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Coach Sean Payton on Bill Parcells, Carolina Panthers and other topics

He met with the media Friday

Do you have any idea what is going on with the fields outside?

* *"It has been 15-18 years since they had the last one.  It has a layer of grass than sand and then a drainage system.  After X amount of years what happens is those drains begin to get filled and ours is at that point that where it needed to be redone.  The first sign of it is moisture and all of a sudden you have a fungus on the grass and pretty soon you have grass but it comes up.  That is kind of where it is at.  We are completely digging it all up and putting in a new system.  It has kind of been on the to-do list for the last couple of years and finally (we needed to get it done)."

Would you have gone outside last week?

"Absolutely.  We would've been outside probably at least a half a dozen times but the problem was (that) as nice as it looked, literally as you planted there was no root system at all.  That's all getting redone right now."

Is there an ETA on that?

"It will be completed for the start of all the spring stuff but not for this fall."

Will it be grass?

"Yes, basically a similar system, (we need to) pull out all the drains, put in new drains, sand and (we will have) the same setup.  The fields out there have been outstanding but progressively over the years those drains now become filled with sand and it is just kind of a normal thing after a while."

Do you have any memorable exchanges with Bill Parcells?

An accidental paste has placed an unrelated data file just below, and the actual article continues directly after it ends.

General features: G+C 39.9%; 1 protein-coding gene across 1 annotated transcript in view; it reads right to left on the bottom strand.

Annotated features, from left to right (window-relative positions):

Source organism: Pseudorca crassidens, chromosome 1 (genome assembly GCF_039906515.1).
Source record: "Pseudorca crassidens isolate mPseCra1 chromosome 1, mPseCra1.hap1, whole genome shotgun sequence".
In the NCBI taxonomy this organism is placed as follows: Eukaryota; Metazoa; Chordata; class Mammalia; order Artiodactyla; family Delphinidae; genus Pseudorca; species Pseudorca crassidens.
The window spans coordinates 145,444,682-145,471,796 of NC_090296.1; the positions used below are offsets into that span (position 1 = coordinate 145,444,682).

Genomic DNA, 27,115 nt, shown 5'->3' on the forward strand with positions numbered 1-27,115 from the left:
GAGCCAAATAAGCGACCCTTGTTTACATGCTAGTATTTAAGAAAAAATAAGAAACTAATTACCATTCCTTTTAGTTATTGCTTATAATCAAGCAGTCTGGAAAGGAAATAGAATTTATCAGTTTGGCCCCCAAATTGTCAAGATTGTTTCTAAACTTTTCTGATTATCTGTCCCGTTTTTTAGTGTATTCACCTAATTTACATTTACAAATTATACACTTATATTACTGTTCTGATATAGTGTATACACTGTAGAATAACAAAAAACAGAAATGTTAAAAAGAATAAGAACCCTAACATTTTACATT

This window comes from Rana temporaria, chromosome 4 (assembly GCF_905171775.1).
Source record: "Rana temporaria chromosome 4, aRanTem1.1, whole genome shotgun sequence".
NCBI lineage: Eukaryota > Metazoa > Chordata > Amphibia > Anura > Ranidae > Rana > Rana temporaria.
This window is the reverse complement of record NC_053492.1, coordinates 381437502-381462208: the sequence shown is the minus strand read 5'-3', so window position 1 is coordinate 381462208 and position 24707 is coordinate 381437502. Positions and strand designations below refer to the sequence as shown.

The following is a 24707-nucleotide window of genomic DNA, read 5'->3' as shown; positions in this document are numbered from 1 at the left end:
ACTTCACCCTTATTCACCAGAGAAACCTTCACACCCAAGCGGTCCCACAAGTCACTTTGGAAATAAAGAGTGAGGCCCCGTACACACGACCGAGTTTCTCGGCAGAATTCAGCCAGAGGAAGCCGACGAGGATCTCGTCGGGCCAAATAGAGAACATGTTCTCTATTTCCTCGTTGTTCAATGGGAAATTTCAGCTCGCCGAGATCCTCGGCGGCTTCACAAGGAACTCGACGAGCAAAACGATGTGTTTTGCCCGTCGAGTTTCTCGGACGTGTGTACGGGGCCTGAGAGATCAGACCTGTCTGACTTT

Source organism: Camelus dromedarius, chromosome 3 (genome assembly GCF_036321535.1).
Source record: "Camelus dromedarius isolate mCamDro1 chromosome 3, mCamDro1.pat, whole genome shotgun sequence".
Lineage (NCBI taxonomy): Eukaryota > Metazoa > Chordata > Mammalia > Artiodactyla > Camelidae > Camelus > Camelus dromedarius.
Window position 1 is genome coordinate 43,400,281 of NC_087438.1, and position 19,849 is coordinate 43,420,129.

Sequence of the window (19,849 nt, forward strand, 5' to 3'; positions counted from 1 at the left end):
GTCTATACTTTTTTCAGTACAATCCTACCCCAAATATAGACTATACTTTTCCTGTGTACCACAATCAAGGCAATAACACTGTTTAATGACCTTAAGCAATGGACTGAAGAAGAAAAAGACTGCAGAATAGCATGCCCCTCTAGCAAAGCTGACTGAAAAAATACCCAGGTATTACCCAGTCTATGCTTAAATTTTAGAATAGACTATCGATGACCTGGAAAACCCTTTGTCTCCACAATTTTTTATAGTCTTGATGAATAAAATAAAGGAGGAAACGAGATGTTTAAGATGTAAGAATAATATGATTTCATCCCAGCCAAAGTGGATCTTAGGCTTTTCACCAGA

* *

"They weren't exchanges.  One of the things, I would say this, that was important to him is he wanted coaches who were passionate.  Now that didn't mean you weren't going to get your share (of advice at), staff meetings or during a practice or during games but (you need a) short memory, don't let it burst your energy or enthusiasm, (you need) tough skin, all of those things were traits that he looked at and looked for (in coaches).  I am not going to turn around and show you my rear end but there are a lot of scars, but good ones.  You had that environment.  You wanted to please and one of the things that he was best about though just when you felt man it was your day and that next morning, a cup of coffee, he would be poking his head in the office looking for Dennis the Mennis.  He has a unique way of making sure he appreciated the work.  That is how he was.  I really tried to make sure, when you receive an opportunity you don't want to try to be someone other than yourself but the confrontation elements of how he coached I thought were healthy.  He was on the table.  I can think of a number of sideline stories.  It would be too long but none of them were ones that you looked back at and man I just, you had to take it in stride and go."

Do you feel like you borrowed anything from him?